In RocksDB, we have implemented an easy way to backup your DB. Here is a simple example:
1 2 3 4 5 6 7 8 9 10 #include "rocksdb/db.h" #include "utilities/backupable_db.h" using namespace rocksdb; DB* db; DB::Open(Options(), "/tmp/rocksdb", &db); BackupableDB* backupable_db = new BackupableDB(db, BackupableDBOptions("/tmp/rocksdb_backup")); backupable_db->Put(...); // do your thing backupable_db->CreateNewBackup(); delete backupable_db; // no need to also delete db
This simple example will create a backup of your DB in “/tmp/rocksdb_backup”. Creating new BackupableDB consumes DB* and you should be calling all the DB methods on object
backupable_db going forward.
Restoring is also easy:
1 2 3 RestoreBackupableDB* restore = new RestoreBackupableDB(Env::Default(), BackupableDBOptions("/tmp/rocksdb_backup")); restore->RestoreDBFromLatestBackup("/tmp/rocksdb", "/tmp/rocksdb"); delete restore;
This code will restore the backup back to “/tmp/rocksdb”. The second parameter is the location of log files (In some DBs they are different from DB directory, but usually they are the same. See Options::wal_dir for more info).
An alternative API for backups is to use BackupEngine directly:
1 2 3 4 5 6 7 8 9 10 11 #include "rocksdb/db.h" #include "utilities/backupable_db.h" using namespace rocksdb; DB* db; DB::Open(Options(), "/tmp/rocksdb", &db); db->Put(...); // do your thing BackupEngine* backup_engine = BackupEngine::NewBackupEngine(Env::Default(), BackupableDBOptions("/tmp/rocksdb_backup")); backup_engine->CreateNewBackup(db); delete db; delete backup_engine;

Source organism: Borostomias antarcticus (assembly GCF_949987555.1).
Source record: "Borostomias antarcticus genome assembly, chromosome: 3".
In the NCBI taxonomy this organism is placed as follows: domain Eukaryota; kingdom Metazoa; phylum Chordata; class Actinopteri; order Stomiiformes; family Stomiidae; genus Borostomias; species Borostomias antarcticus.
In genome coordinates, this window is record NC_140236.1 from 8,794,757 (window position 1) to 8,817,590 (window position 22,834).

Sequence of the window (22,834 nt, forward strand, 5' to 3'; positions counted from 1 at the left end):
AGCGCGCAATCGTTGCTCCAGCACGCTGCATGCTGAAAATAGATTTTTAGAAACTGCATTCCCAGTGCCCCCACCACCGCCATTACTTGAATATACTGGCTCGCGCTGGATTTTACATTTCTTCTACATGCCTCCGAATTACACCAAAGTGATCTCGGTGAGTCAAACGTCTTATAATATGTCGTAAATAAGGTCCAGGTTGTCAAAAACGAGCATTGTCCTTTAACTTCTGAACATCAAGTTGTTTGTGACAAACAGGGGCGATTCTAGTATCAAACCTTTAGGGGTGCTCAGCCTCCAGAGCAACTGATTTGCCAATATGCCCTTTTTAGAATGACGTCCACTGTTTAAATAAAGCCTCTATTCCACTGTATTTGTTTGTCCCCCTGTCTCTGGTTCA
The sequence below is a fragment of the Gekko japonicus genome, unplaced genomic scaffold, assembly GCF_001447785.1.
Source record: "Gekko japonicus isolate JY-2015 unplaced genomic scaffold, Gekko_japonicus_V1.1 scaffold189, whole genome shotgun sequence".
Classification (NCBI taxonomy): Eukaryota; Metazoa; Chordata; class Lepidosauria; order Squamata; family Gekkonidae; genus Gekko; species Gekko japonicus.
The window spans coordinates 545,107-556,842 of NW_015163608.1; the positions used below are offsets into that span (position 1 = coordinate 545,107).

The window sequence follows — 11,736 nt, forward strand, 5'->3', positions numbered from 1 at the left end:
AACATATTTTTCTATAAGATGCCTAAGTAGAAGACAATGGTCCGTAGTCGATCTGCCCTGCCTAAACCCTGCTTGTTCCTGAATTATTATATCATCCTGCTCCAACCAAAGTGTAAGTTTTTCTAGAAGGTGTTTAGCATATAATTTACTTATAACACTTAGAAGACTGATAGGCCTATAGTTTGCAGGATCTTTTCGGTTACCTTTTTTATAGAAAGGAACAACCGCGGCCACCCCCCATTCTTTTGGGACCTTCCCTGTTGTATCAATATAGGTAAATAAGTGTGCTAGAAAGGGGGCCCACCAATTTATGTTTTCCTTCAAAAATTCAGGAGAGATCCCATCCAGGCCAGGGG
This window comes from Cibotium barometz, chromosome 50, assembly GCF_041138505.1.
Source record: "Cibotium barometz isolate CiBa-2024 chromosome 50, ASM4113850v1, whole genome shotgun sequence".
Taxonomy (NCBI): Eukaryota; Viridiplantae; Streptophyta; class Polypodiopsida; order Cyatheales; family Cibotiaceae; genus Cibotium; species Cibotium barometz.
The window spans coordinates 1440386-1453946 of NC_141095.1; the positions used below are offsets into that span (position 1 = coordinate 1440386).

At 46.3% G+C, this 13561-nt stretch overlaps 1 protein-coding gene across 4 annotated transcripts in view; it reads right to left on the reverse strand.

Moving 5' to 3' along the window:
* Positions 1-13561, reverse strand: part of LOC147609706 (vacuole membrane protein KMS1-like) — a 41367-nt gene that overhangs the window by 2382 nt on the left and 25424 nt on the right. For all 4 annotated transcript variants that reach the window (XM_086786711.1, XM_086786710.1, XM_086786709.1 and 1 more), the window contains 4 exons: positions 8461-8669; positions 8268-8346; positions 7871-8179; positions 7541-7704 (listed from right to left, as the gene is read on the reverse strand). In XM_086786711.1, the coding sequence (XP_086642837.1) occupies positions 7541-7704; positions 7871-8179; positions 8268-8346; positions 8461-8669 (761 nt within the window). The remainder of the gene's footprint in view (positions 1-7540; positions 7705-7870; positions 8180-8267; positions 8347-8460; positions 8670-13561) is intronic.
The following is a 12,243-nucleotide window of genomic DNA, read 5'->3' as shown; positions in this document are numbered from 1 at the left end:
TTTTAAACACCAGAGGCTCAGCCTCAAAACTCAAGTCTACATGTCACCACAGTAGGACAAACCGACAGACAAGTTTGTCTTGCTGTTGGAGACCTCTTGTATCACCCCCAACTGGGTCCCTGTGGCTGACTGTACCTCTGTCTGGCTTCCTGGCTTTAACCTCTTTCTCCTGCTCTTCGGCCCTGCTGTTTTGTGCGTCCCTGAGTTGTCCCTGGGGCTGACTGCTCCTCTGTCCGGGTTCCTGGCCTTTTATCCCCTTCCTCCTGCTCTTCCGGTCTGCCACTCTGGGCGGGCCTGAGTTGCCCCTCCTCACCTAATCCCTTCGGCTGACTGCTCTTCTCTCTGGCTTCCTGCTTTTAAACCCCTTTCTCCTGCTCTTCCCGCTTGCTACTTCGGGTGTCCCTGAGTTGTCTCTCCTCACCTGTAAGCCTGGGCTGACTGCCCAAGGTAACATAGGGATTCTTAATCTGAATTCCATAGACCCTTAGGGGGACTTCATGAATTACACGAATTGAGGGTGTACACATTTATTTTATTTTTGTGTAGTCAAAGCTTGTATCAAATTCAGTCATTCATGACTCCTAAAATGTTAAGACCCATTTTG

Restoring with BackupEngine is similar to RestoreBackupableDB:
1 2 3 BackupEngine* backup_engine = BackupEngine::NewBackupEngine(Env::Default(), BackupableDBOptions("/tmp/rocksdb_backup")); backup_engine->RestoreDBFromLatestBackup("/tmp/rocksdb", "/tmp/rocksdb"); delete backup_engine;
Backups are incremental. You can create a new backup with
CreateNewBackup() and only the new data will be copied to backup directory (for more details on what gets copied, see “Under the hood”). Checksum is always calculated for any backuped file (including sst, log, and etc). It is used to make sure files are kept sound in the file system. Checksum is also verified for files from the previous backups even though they do not need to be copied. A checksum mismatch aborts the current backup (see “Under the hood” for more details). Once you have more backups saved, you can issue
GetBackupInfo() call to get a list of all backups together with information on timestamp of the backup and the size (please note that sum of all backups’ sizes is bigger than the actual size of the backup directory because some data is shared by multiple backups). Backups are identified by their always-increasing IDs.
GetBackupInfo() is available both in
You probably want to keep around only small number of backups. To delete old backups, just call
PurgeOldBackups(N), where N is how many backups you’d like to keep. All backups except the N newest ones will be deleted. You can also choose to delete arbitrary backup with call
RestoreDBFromLatestBackup() will restore the DB from the latest consistent backup. An alternative is
RestoreDBFromBackup() which takes a backup ID and restores that particular backup. Checksum is calculated for any restored file and compared against the one stored during the backup time. If a checksum mismatch is detected, the restore process is aborted and